A trailblazer in her code, Meg Lanning is one of Australia’s most driven and respected cricketers.
But as the Southern Stars successfully retained the Women’s Ashes in late 2017, captain Lanning could do nothing but agonisingly watch from the sidelines.
Lanning was forced to miss the entire series due to a shoulder injury, which had been plaguing the Victorian for 18 months prior.
But remarkably it was during those 18 months that Lanning had cemented herself as the world’s best female cricketer.
Now ready to return to the field in the green and gold, Australia’s star batter is hungry and optimistic to go even further.
“It’s been a big preseason,” Lanning said. “Last summer was frustrating but I feel like I’m ready to go and I can’t wait to get out there and play.”
“I think we’ve been able to put together a good mix of experience and youth. I think that’s really important that we keep evolving as a team and improving and I think we’ve been able to that.”
Born in Singapore, raised in North Sydney and then Melbourne, Lanning was 18 years old when she became the youngest-ever cricketer, male or female to score a century for Australia, and at just 21 years of age was elevated to captaincy duties.
Holding the world record for the most centuries in women’s One Day Internationals with 11, Lanning also became the first and only Australian player, male or female, to score over 2000 runs in Twenty20 international cricket.
But according to the now seasoned 26-year-old, none of her accolades matter if she doesn’t play by the rules and adhere to the spirit of the game.
“Playing in the right spirit is really important,” Lanning said.
“It’s sometimes a bit tricky because there can be unwritten rules, but when it comes down to it, knowing that you performed fairly in your head is what’s most important. I think it is what everyone needs to strive for and it’s definitely is a lot more enjoyable when you know your team’s doing that.”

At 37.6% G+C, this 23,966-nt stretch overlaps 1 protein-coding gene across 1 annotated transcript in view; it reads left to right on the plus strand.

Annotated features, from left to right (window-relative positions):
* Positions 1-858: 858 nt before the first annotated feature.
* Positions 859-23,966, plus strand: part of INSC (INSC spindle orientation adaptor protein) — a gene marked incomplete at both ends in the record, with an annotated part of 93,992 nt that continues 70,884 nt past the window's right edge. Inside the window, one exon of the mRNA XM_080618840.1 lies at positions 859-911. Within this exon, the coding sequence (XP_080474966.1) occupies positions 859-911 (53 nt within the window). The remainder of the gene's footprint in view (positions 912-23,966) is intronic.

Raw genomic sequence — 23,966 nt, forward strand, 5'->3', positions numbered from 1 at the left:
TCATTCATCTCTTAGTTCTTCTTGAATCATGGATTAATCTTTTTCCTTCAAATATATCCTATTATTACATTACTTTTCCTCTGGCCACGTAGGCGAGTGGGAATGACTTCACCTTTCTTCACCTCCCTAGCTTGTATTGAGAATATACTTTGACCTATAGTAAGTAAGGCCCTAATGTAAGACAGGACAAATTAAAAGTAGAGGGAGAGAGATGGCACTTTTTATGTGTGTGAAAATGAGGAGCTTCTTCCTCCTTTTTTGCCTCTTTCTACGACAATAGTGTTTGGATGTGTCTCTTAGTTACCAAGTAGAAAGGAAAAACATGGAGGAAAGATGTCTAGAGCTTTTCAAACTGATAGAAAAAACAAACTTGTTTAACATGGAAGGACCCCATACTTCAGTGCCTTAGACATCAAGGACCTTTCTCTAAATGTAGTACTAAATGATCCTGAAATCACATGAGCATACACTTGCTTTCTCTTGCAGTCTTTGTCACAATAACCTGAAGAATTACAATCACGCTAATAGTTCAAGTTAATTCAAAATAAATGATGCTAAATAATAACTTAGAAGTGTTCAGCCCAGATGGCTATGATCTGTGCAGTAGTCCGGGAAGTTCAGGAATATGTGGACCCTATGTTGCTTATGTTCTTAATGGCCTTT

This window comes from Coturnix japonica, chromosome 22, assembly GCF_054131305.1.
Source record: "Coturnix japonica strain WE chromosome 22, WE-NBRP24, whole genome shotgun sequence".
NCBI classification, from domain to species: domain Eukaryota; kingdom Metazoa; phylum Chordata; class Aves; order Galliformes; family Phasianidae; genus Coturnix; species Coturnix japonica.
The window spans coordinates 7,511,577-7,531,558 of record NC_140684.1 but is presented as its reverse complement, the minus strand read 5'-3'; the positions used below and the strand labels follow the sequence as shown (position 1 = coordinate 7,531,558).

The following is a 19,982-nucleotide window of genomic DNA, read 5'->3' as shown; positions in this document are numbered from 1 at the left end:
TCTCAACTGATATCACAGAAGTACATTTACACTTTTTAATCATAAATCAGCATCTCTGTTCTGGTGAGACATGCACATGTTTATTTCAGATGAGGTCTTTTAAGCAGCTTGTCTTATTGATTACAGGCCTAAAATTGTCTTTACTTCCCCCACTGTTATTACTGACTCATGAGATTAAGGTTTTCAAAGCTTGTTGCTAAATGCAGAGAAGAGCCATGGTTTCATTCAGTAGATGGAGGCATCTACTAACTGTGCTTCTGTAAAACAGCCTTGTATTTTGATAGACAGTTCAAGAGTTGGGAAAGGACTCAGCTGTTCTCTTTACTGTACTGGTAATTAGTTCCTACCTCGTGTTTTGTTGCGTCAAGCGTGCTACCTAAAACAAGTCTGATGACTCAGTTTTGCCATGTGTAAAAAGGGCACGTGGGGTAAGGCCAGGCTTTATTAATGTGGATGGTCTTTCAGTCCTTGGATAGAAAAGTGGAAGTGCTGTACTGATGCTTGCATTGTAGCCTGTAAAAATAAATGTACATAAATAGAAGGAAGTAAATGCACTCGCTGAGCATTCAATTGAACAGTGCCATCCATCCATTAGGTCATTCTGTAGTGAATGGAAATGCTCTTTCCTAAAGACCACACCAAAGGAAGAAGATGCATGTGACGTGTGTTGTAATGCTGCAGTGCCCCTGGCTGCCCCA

In a sport where the tradition of fair play is held in the highest of regard, Lanning also understands the seriousness of major indiscretions such as match-fixing, illegal sports betting and other corruption.
“Protecting the integrity of the game is crucial. Especially at the elite level where we are role models to others coming through. Internally we speak about it a lot because we want to make sure we’re playing the game the right way because we have that responsibility.”
The lead run-scorer in the first two seasons of the WBBL, Lanning will now join her teammates as they fight for the ICC Women’s World Twenty20 title in November 2018 in the West Indies.
Australia, the only nation to win the title on multiple occasions, will be looking to capture the trophy for the fourth time, after they were outplayed in the final by the West Indies in the last edition in 2016.
An advocate of the code’s message to ‘Be Fair Play Fair’, the Fair Play Code outlines a set of guiding principles on expected standards of behaviour for every person involved in sport and recreation in Victoria.
From 1 July 2018, individuals, clubs, leagues and associations involved in sport and recreation in Victoria, should apply the Fair Play Code to behaviour both on and off the sporting field.
At the heart of the code are the five core values that will encourage fair play for all – integrity – respect – responsibility – fairness – safety.
The code sends a loud and clear message – that bad behaviour, violence, cheating and intimidation has no place in sport and recreation in our state.
For more information read Victoria's Fair Play Code